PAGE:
Benign Paroxysmal Positional Vertigo is the most common cause of severe dizziness, especially in older people. Head trauma, falls, and car accidents are common causes. In people over age 60, it occurs suddenly with no apparent injury or illness. It is an inner ear condition, where small calcium particles become displaced out of the gravity sensor of the inner ear balance structure. The particles then move into the rotation sensor. This results in a sense of spinning with position change, usually with turning over in bed, lying down, bending down, or tilting the head back. The symptoms can range from severely disabling to a mild annoyance. Other common symptoms associated with BPPV are unsteadiness, nausea, a sense of blurred vision, and neck tightness.
To alleviate this problem, very specific tests are done to determine which of the three rotation sensors contain the displaced particles. Treatment involves particular positional maneuvers to move the displaced particles back to the gravity sensors, allowing them to settle or dissolve back into the place they are intended to be. Maneuvers can be either the Epley (CRP) maneuver, the Roll maneuver, the Semont maneuver, the Appiani, and others. The result is usually immediate relief of the condition. Treatment success rates for BPPV are 80% in one session, and 18 percent in 2-5 sessions. There is a very small percentage of people with BPPV who require medication management before the treatment can succeed.
The diagnosis and treatment of this condition does cause dizziness during the treatment session. While it is tolerable, I recommend you bring a driver to ensure your safe return home after the session. The procedures are done slowly, carefully, and at your pace. However, there can some lasting sensations of dizziness after the session.
The symptoms of this condition range from mild fatigue and dizziness, to weakness and imbalance, and at times more severe disability. For people with MS, exercise is medicine! Research has confirmed that exercising at the proper intensity has neuroprotective effects for the brain. Julie has over 20 years experience working with individuals at all levels severity, and with all symptom types. Treatment is tailored to the specific problems you are experiencing, your energy level, and your lifestyle. Julie works closely with many of the top MS Neurologists in the state to communicate effectively for changes to medications, coordination with other specialties, and make referals as needed.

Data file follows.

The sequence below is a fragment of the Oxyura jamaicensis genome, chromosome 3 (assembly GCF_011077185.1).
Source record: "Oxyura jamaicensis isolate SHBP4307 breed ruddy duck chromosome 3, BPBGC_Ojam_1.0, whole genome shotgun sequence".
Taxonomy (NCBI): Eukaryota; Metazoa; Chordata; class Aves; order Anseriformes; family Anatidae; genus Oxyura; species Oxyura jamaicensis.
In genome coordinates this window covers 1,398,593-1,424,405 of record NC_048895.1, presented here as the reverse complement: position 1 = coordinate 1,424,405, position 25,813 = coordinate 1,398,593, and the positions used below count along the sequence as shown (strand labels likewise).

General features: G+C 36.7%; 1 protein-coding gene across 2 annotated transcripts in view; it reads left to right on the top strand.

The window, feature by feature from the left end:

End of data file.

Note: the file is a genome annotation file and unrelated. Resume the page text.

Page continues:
Inner ear infection/Vestibular Neuritis
Vertigo, imbalance, dizziness, and blurred vision can persist for weeks following inner ear infection. Vestibular rehabilitation is highly effective in resolving all remaining symptoms, and is far more effective than medication. The brain has tremendous flexibility to relearn all functions of orientation, gaze stability, and balance. For many people, the brain needs vestibular rehabilitation to trigger this process for recovery.
Individuals with PD have a wide variety of challenges to overcome. Symptoms can include stiffness, shuffling gait, unsteadiness, falls, dizziness, slouched posture, and more. Medication effects on movement can add to the challenges in getting around. For people with Parkinsons, exercise is medicine! Your brain needs to learn cues for movement to bypass the short circuits that are created from a lack of dopamine. Julie has over 20 years of experience in assisting patients and their families with this learning process. Rehabilitation can include stretches, posture exercises, tips and tricks for moving easier from sit to stand, turning over in bed, and walking. Better balance is achieved with specific balance exercises. Treatment courses can be short and home-based, or may continue over a longer period of time to help you as your condition changes. Julie works with many of the top movement disorder Neurologists in the state, communicating effectively to help with adjustments or changes to medication as needed, coordination with other specialties, and referrals.
In the days following concussion, complete brain rest is critical to ensuring a recovery that occurs most completely, in the shortest amount of time. That rest includes avoiding/reducing reading, computer work, texting, and watching TV. As the days pass, activity can be gradually re-introduced. Communication with your doctor, teachers, coaches, and therapist is critical to success. The team of providers coordinate return to school, adjustment to homework levels, and accommodations during the school day. For many children and their parents, this process is scary and overwhelming. Julie has many years experience assisting with the coordination of the this process.
Ongoing symptoms can include headache, dizziness, blurred vision, neck ache, mood irritability, brain fog, and fatigue. These symptoms need to be prioritized, with treatment fitting well into an already busy schedule for students and parents.
In the days following concussion, complete brain rest is critical to ensuring that your recovery occurs most completely, in the shortest amount of time. That rest includes avoiding/reducing reading, computer work, texting, driving, and watching TV. As the days pass, activity can be gradually re-introduced. Light exercise begun at the right time aides recovery. Communication with your doctors and therapist is critical to success.
Ongoing symptoms can include headache, dizziness, blurred vision, neck ache, mood irritability, brain fog, and fatigue. Each of these symptoms are carefully evaluated, with treatment prescribed according to your tolerance and energy levels.
Facial Paralysis/Bell’s Palsey
Charcot Marie Tooth (CMT)
Dizziness and Vertigo/Vestibular Disorders
Post Concussive Syndrome
Neck and Back Pain/Sports Injuries